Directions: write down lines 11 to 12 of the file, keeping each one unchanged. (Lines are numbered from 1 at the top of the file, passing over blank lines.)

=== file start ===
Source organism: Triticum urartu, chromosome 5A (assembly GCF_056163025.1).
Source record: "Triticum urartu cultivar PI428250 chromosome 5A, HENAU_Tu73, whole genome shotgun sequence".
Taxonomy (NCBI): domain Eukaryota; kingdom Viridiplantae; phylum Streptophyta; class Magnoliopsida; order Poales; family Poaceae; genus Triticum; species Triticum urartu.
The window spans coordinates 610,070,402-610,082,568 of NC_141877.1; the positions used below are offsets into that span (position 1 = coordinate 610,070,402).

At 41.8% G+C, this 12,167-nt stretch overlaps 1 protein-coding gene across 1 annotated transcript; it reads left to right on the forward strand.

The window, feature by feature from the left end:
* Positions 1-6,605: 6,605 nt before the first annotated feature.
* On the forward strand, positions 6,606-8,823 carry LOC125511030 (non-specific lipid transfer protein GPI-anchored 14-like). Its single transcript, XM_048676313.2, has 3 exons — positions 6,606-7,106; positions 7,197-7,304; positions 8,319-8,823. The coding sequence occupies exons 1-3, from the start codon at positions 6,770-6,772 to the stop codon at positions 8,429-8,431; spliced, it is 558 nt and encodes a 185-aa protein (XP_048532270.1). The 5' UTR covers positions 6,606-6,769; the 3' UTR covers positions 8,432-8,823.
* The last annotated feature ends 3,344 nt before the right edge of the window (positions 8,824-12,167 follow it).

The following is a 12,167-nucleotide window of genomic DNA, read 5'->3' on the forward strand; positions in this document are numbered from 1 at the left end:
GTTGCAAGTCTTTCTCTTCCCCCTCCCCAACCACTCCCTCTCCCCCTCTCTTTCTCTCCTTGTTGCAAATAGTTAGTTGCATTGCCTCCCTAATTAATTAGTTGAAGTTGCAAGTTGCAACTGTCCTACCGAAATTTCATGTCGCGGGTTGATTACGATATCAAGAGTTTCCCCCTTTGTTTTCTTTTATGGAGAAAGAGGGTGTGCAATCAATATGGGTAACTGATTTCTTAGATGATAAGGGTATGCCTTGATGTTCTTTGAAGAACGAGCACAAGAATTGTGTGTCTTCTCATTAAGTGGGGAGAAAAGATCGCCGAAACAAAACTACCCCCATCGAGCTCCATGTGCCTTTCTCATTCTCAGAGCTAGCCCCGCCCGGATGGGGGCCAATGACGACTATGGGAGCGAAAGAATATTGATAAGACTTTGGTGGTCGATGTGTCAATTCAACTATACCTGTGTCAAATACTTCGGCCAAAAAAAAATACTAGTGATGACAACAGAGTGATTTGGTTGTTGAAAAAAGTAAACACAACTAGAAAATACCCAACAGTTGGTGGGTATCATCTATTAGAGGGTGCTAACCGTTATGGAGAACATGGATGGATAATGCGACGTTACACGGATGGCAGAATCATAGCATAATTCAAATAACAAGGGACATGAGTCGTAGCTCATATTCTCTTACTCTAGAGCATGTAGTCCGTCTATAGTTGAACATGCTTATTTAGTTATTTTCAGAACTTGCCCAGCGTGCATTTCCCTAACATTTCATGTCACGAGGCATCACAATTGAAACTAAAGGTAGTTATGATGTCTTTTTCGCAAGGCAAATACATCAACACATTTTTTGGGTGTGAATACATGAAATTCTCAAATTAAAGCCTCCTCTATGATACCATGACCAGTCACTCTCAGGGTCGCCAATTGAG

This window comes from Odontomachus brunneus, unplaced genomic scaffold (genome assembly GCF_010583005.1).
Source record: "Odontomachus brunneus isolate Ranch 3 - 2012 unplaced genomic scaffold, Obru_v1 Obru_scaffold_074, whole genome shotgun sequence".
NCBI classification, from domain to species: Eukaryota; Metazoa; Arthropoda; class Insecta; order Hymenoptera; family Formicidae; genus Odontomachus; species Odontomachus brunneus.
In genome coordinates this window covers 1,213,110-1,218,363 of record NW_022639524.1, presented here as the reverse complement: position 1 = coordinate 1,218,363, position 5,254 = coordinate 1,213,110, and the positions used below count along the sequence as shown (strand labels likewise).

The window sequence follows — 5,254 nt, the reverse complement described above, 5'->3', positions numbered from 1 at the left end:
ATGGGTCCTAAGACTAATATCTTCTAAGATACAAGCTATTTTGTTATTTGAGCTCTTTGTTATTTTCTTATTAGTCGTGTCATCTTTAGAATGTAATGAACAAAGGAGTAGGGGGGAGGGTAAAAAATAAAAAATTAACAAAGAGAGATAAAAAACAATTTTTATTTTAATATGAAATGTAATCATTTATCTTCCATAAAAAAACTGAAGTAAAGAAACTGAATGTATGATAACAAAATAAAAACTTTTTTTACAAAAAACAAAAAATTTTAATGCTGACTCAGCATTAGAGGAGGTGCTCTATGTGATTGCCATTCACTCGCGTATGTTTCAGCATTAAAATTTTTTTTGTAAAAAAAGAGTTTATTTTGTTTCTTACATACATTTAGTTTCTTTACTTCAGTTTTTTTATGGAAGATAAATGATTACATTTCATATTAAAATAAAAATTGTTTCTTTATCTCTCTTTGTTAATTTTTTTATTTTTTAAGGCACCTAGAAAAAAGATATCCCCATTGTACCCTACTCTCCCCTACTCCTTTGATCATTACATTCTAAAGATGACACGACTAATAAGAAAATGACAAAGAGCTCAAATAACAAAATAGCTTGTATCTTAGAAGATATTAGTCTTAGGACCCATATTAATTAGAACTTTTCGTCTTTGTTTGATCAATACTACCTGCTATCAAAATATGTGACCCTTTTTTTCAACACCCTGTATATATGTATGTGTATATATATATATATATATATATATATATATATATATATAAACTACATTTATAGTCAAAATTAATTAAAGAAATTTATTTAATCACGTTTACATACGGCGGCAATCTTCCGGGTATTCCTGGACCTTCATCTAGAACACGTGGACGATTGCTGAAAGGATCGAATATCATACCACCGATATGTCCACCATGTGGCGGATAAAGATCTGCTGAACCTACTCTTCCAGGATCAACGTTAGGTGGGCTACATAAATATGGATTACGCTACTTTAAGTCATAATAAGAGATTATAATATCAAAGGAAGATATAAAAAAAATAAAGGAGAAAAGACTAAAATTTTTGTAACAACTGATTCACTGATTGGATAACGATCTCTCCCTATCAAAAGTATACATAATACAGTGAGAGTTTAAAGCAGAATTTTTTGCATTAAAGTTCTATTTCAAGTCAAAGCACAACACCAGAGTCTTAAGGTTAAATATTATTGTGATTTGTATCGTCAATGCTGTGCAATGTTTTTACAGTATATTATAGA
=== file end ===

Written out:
GTTGCAAGTCTTTCTCTTCCCCCTCCCCAACCACTCCCTCTCCCCCTCTCTTTCTCTCCTTGTTGCAAATAGTTAGTTGCATTGCCTCCCTAATTAATTAGTTGAAGTTGCAAGTTGCAACTGTCCTACCGAAATTTCATGTCGCGGGTTGATTACGATATCAAGAGTTTCCCCCTTTGTTTTCTTTTATGGAGAAAGAGGGTGTGCAATCAATATGGGTAACTGATTTCTTAGATGATAAGGGTATGCCTTGATGTTCTTTGAAGAACGAGCACAAGAATTGTGTGTCTTCTCATTAAGTGGGGAGAAAAGATCGCCGAAACAAAACTACCCCCATCGAGCTCCATGTGCCTTTCTCATTCTCAGAGCTAGCCCCGCCCGGATGGGGGCCAATGACGACTATGGGAGCGAAAGAATATTGATAAGACTTTGGTGGTCGATGTGTCAATTCAACTATACCTGTGTCAAATACTTCGGCCAAAAAAAAATACTAGTGATGACAACAGAGTGATTTGGTTGTTGAAAAAAGTAAACACAACTAGAAAATACCCAACAGTTGGTGGGTATCATCTATTAGAGGGTGCTAACCGTTATGGAGAACATGGATGGATAATGCGACGTTACACGGATGGCAGAATCATAGCATAATTCAAATAACAAGGGACATGAGTCGTAGCTCATATTCTCTTACTCTAGAGCATGTAGTCCGTCTATAGTTGAACATGCTTATTTAGTTATTTTCAGAACTTGCCCAGCGTGCATTTCCCTAACATTTCATGTCACGAGGCATCACAATTGAAACTAAAGGTAGTTATGATGTCTTTTTCGCAAGGCAAATACATCAACACATTTTTTGGGTGTGAATACATGAAATTCTCAAATTAAAGCCTCCTCTATGATACCATGACCAGTCACTCTCAGGGTCGCCAATTGAG

This window comes from Odontomachus brunneus, unplaced genomic scaffold (genome assembly GCF_010583005.1).